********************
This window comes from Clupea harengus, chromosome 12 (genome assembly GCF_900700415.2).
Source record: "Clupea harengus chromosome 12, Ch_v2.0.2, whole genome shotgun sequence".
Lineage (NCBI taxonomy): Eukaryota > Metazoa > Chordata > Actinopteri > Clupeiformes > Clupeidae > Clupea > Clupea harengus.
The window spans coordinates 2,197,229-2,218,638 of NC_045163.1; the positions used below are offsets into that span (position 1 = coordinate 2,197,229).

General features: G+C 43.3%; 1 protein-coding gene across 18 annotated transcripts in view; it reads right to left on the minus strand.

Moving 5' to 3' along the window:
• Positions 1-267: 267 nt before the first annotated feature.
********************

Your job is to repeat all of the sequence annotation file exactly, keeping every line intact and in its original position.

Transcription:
This window comes from Clupea harengus, chromosome 12 (genome assembly GCF_900700415.2).
Source record: "Clupea harengus chromosome 12, Ch_v2.0.2, whole genome shotgun sequence".
Lineage (NCBI taxonomy): Eukaryota > Metazoa > Chordata > Actinopteri > Clupeiformes > Clupeidae > Clupea > Clupea harengus.
The window spans coordinates 2,197,229-2,218,638 of NC_045163.1; the positions used below are offsets into that span (position 1 = coordinate 2,197,229).

General features: G+C 43.3%; 1 protein-coding gene across 18 annotated transcripts in view; it reads right to left on the minus strand.

Moving 5' to 3' along the window:
• Positions 1-267: 267 nt before the first annotated feature.